Feedback Friday!

Posted: August 30, 2013 in Feedback Friday
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Welcome to Feedback Friday! I know, there isn’t much to offer feedback on yet – but there will be! Chapter One goes up in 2 days, at which point I’m looking forward to hearing what you think. For now, though, I’m going to talk a little bit about what a serial is, how it works, why I’m publishing online for free, and a few other things. I’ll also offer a book recommendation at the end, because god I love those; if the rest of this bores you, feel free to scroll down and find that.

So. You may already know what a serial is, but for those who don’t, I’ll briefly explain: a serial is a work, usually novel-length but not always, that’s offered in weekly installments. They used to be pretty popular in magazines and newspapers, and now that blogs are everywhere it’s easier to put one out there; there’s an entire website, TuesdaySerial, dedicated to finding and sharing the latest serials that are available.

As to how writing a serial works, there are two ways. One: the author writes the entire work, from start to finish, and then offers it up in pieces, adhering to the serial model. There’s some debate as to whether work made that way should really be called a serial; a lot of people who write serials would prefer to call what I’ve just described a serialized novel instead, to differentiate between the two. I personally think the difference is important to note and remember, because true serials are written on deadline, and they’re hella hard when it comes to workload. Which brings me to Two: the author writes a chapter (or section, or whatever it is they’re putting together for their installments), edits it (hopefully) and publishes it immediately. They could front-load some of the work and have a few chapters in the hole, ready for publication, but odds are that at some point in the process they’re typing furiously at 11:30pm, trying to get that entry finished for the promised publication date.

I’m writing Love in the ZA the second way. I have the first 3 chapters edited and in the hole, and part of chapter 4 roughly written, but the entire work is not complete. I have an outline, where I have written down a vague idea of what’s going to happen, but I have no idea how it ends, or how we get from point E to point O, or any number of things that I would have figured out were I working with a completed manuscript. That, I think, is part of the fun in writing a serial like this: I have no idea what’s going to happen until I sit down and write it, so it’s a surprise for me as much as for you. It’s also, however, what makes this so damn hard: I HAVE NO IDEA WHAT’S GOING TO HAPPEN. I might get to chapter 15 and realize that oh no, I killed off somebody who I actually really needed and replaced them with a useless character I hate. Too bad, so sad. There’s a definite risk of suckage here, is what I’m saying. I certainly hope that doesn’t happen, or that if it does I manage to finesse my way out of any painted corners, but we’ll have to wait and see.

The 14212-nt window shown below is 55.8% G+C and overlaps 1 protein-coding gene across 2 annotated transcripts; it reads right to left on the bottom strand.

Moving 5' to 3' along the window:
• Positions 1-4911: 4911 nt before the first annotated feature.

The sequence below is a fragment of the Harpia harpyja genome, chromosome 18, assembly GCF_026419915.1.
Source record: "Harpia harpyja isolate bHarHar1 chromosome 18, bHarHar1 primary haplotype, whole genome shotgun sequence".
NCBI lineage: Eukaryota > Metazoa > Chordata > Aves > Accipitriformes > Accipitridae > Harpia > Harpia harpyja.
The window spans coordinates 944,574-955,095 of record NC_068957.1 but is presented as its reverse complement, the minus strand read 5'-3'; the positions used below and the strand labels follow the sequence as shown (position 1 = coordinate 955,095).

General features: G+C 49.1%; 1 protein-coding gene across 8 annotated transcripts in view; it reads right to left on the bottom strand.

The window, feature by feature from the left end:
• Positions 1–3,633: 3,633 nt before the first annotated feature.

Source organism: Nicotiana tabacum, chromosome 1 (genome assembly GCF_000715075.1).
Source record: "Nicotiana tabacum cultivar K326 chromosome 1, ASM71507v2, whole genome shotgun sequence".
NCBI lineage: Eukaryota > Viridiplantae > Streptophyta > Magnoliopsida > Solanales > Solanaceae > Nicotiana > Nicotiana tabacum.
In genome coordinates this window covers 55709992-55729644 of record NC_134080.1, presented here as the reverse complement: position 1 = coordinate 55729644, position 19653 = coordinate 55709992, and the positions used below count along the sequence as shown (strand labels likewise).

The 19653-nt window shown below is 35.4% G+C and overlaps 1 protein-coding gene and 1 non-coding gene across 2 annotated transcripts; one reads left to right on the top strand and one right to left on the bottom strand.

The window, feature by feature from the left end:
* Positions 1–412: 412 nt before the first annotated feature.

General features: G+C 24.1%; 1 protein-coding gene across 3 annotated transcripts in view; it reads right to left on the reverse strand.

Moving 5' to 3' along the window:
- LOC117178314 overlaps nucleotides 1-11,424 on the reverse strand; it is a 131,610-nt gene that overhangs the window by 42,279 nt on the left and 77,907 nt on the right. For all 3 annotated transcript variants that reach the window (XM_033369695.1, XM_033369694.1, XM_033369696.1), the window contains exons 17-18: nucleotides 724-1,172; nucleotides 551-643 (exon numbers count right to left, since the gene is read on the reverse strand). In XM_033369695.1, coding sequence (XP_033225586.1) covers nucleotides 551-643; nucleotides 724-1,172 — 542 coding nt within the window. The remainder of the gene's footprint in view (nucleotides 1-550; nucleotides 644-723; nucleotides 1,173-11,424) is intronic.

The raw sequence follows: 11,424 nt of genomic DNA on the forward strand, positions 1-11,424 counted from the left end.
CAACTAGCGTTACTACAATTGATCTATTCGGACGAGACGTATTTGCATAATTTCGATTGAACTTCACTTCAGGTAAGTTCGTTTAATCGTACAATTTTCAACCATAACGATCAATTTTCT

(I should also say, since I just admitted that I have a few chapters finished and won’t be forced into writing on deadline at the outset, that I am sticking to the spirit of the law, if not the letter: I have not and will not go back and edit those completed chapters, using knowledge I’ve gained by writing ahead, to make them better or different. They are what they are, and at this point I’m pretending that they’re no longer available for me to fiddle with.)